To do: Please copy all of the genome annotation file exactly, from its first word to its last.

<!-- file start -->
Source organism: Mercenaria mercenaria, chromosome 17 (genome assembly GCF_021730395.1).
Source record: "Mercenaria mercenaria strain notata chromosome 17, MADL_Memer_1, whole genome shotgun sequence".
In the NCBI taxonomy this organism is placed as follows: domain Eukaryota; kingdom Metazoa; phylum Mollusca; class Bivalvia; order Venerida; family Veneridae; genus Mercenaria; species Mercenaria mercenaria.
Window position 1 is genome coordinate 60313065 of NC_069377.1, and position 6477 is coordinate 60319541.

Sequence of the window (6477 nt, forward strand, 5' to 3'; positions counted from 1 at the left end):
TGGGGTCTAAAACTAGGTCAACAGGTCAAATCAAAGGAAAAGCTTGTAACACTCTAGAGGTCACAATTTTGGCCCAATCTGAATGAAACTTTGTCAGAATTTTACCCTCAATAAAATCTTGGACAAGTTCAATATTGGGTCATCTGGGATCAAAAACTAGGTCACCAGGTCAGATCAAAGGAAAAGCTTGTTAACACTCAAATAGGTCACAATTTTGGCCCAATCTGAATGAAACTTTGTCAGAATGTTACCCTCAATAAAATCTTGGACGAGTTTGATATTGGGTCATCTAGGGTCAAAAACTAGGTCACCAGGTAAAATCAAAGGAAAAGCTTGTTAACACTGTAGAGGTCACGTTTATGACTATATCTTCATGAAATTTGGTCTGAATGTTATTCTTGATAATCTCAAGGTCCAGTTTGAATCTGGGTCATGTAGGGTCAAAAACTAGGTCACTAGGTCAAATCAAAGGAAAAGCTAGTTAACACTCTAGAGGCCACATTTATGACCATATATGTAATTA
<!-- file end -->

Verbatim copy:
Source organism: Mercenaria mercenaria, chromosome 17 (genome assembly GCF_021730395.1).
Source record: "Mercenaria mercenaria strain notata chromosome 17, MADL_Memer_1, whole genome shotgun sequence".
In the NCBI taxonomy this organism is placed as follows: domain Eukaryota; kingdom Metazoa; phylum Mollusca; class Bivalvia; order Venerida; family Veneridae; genus Mercenaria; species Mercenaria mercenaria.
Window position 1 is genome coordinate 60313065 of NC_069377.1, and position 6477 is coordinate 60319541.

Sequence of the window (6477 nt, forward strand, 5' to 3'; positions counted from 1 at the left end):
TGGGGTCTAAAACTAGGTCAACAGGTCAAATCAAAGGAAAAGCTTGTAACACTCTAGAGGTCACAATTTTGGCCCAATCTGAATGAAACTTTGTCAGAATTTTACCCTCAATAAAATCTTGGACAAGTTCAATATTGGGTCATCTGGGATCAAAAACTAGGTCACCAGGTCAGATCAAAGGAAAAGCTTGTTAACACTCAAATAGGTCACAATTTTGGCCCAATCTGAATGAAACTTTGTCAGAATGTTACCCTCAATAAAATCTTGGACGAGTTTGATATTGGGTCATCTAGGGTCAAAAACTAGGTCACCAGGTAAAATCAAAGGAAAAGCTTGTTAACACTGTAGAGGTCACGTTTATGACTATATCTTCATGAAATTTGGTCTGAATGTTATTCTTGATAATCTCAAGGTCCAGTTTGAATCTGGGTCATGTAGGGTCAAAAACTAGGTCACTAGGTCAAATCAAAGGAAAAGCTAGTTAACACTCTAGAGGCCACATTTATGACCATATATGTAATTA